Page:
I much prefer what I’ve come to call the “Real” Van-Life – real people living much less glamorous lives, not Instagram perfect, but adventurous none-the-less.
So, I bought a van.
Before you ask, no, I’m not selling off my possessions and moving into my van to live down by the river. My #Vanlife adventure, if it ever gets underway, will be decidedly “Part-Time”.
A few years ago, I came to the realization that I’ve seen much more of other countries than I’ve seen of my own, which I’m kind of ashamed of. At the wheel of my rusty but trusty conveyance, I hope to rectify that, taking extended weekend, or week-or-two long trips to see what I can of my adopted country. I owe it that, and payment is overdue.
I had missed out on several other vans leading up to this one – they’d usually be sold out from under me, my inquiry messages not returned. I had just lost out on one the day before, when an ad for a 1993 Chevy G20 conversion van popped up on Facebook Marketplace.
I was on the last few days of a three-week layoff, feeling depressed about losing out on another van. It was mid-morning on a beautiful but chilly Thursday, when I contacted the seller.
The van was in St. Thomas, a small city a bit under a two-hour’s drive away, and the hometown of my best friend (the one who threw me the virtual birthday party a few weeks ago). I worked out a time to head up to check out the van, and I asked the seller if he’d wait before showing it to anyone else.
The seller said he’d already had a few inquiries, but agreed to hold off on making any sales until I got there. I was glad to hear that as I didn’t relish wasting a four-hour round trip. Just to be safe, I messaged my friend, also temporarily off work, and asked him to go and take a look at the van for me. The seller lived just down the road, and this way he could let me know if the drive up was worth it. I could always turn around and try and salvage a few hours if he told me it’d be a bust.
My wife had just gotten home from work, and after explaining the situation to her, I asked if she’d like to tag along for the ride, and to perhaps talk some sense into me. She was game, and eager to see our friends again, so off we went.
Forty-five minutes from St. Thomas, I got a message from my friend. We had pulled into a service area off the highway for a bathroom break, so I could answer. He assured me that the trip was worth the trouble, that I would indeed want the van. He described it as all kinds of kitschy goodness, with a real “shaggin’ waggin” vibe to it.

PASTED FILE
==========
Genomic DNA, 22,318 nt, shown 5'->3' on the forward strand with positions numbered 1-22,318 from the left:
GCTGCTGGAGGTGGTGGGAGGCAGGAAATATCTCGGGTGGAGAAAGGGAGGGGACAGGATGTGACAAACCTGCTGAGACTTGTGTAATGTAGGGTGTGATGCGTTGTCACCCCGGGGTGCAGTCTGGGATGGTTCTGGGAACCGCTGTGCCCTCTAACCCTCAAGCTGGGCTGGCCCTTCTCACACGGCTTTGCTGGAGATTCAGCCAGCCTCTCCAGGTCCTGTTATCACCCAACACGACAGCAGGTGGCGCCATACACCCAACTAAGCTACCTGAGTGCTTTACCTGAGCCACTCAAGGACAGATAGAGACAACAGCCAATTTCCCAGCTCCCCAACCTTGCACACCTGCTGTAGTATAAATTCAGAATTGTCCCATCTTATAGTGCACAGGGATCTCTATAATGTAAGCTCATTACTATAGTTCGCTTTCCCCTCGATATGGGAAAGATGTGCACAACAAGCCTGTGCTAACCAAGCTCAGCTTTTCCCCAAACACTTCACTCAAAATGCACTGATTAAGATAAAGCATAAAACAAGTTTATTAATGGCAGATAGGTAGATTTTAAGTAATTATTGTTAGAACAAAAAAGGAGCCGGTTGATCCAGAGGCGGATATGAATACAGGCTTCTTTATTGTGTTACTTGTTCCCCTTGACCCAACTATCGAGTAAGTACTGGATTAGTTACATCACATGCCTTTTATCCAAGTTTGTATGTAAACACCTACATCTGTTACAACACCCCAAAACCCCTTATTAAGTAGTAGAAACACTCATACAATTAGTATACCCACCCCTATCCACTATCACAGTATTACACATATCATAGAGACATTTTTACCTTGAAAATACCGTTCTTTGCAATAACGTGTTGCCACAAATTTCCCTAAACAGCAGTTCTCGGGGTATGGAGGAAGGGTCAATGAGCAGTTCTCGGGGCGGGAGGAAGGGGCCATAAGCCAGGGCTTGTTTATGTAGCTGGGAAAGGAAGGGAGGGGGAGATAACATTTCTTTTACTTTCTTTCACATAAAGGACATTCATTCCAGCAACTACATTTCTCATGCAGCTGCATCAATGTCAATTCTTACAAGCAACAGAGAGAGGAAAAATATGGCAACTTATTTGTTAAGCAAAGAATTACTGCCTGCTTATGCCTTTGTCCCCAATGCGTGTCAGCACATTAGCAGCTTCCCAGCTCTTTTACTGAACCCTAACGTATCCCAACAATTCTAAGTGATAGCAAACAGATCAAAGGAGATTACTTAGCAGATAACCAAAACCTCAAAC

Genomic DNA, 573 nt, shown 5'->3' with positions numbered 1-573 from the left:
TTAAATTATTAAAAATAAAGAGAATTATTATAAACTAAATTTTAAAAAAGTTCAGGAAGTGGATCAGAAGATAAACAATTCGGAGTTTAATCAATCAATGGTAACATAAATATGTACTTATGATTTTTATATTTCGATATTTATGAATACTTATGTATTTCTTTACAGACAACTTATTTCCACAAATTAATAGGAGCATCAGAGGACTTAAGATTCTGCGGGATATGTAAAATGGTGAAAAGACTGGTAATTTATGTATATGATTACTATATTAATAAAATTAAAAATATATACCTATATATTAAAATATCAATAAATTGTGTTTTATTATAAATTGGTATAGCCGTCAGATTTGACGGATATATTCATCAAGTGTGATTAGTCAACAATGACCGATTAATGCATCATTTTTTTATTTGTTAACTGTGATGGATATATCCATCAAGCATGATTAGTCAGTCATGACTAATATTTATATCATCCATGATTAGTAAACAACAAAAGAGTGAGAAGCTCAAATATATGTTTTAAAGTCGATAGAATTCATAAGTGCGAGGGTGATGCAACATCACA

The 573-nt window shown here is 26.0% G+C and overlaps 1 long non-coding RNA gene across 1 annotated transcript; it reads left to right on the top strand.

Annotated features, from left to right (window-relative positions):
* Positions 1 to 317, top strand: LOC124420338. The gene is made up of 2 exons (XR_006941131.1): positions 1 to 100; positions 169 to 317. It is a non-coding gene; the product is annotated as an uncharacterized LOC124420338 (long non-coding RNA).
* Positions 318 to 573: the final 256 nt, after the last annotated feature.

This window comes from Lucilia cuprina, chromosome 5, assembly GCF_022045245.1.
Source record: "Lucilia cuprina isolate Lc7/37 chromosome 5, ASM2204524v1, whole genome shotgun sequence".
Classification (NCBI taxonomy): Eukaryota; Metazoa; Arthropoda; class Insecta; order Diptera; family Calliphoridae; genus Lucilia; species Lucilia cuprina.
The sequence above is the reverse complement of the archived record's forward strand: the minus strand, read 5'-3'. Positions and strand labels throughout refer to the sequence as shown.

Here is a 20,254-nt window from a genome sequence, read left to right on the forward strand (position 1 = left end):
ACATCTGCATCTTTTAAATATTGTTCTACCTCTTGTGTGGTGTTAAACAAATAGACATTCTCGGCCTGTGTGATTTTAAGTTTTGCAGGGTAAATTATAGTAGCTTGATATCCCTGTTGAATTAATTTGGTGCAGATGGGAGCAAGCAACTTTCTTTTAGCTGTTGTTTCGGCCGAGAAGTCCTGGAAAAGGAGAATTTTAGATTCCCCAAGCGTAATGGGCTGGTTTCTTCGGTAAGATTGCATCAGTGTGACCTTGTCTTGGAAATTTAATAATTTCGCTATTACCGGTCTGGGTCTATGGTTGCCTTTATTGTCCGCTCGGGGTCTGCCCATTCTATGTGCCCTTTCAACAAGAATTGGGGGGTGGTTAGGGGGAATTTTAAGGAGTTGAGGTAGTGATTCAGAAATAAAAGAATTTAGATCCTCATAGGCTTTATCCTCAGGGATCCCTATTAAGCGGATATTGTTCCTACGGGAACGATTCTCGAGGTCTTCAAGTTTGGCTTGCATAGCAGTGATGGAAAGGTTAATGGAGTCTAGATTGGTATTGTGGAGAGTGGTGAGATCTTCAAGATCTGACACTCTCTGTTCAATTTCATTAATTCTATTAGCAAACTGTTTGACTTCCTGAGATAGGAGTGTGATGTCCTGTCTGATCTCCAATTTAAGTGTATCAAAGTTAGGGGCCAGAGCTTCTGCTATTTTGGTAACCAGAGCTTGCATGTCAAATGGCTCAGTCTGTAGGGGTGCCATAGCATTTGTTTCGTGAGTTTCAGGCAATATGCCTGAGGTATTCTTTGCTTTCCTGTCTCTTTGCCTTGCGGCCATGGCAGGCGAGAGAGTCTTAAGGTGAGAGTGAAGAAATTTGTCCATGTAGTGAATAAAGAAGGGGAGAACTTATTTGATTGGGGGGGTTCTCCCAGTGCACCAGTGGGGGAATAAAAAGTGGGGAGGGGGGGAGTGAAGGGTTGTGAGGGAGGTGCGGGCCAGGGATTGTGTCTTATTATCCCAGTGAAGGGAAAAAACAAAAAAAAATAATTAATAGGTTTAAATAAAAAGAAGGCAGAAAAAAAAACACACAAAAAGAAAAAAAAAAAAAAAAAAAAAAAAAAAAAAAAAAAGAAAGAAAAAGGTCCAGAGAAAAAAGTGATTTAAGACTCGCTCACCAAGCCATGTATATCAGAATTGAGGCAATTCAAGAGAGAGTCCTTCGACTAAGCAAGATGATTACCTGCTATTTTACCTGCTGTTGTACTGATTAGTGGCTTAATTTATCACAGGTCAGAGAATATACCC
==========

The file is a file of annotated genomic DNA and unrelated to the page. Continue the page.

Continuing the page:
In hindsight, I should have tried to curb my enthusiasm a little. I don’t regret buying the van, but I think if I had remained a bit cooler of head, I may have worked out a better deal.
We got back on the road and before we knew it, we were face to face with what would become the Rocinante. The seller, a retired mechanic, was genial enough and showed me around all of the small, “jerry-rigged” modifications made to the old girl. There were more than a few. She started up well, though, the low growl of her Chevy 350 sounding smooth and well-cared for. In my eagerness, and fear of missing out on yet another van, I bought her on the spot for the asking price, rust spots, jerry-rigged work-arounds, blemishes and all.
I probably could have talked the price down significantly had I tamped down my eagerness, but the price was nothing astronomical. It’s the cheapest I’ve ever paid for a vehicle. Though I do think I may have overpaid, I know more than a few people who’ve spent as much or more on their mid-range gaming computers.
Regardless, I paid the man his money, and made arrangements to leave the van at my friend’s place until I could come back up and drive her home.
The seller agreed to drive the van to my friend’s house, where he could remove his license plates, if I could drive him back. I agreed. The van drove smoothly, at least from my vantage point in the passenger’s seat, and gave no hint of any problems. There were no portents of what was to happen the next day.
Happy with my new purchase, we then made plans with my friend and his wife to have a celebratory dinner at a little bistro in town before we headed back home. On the way to dinner, I stopped and had a spare set of keys cut to leave with my friend.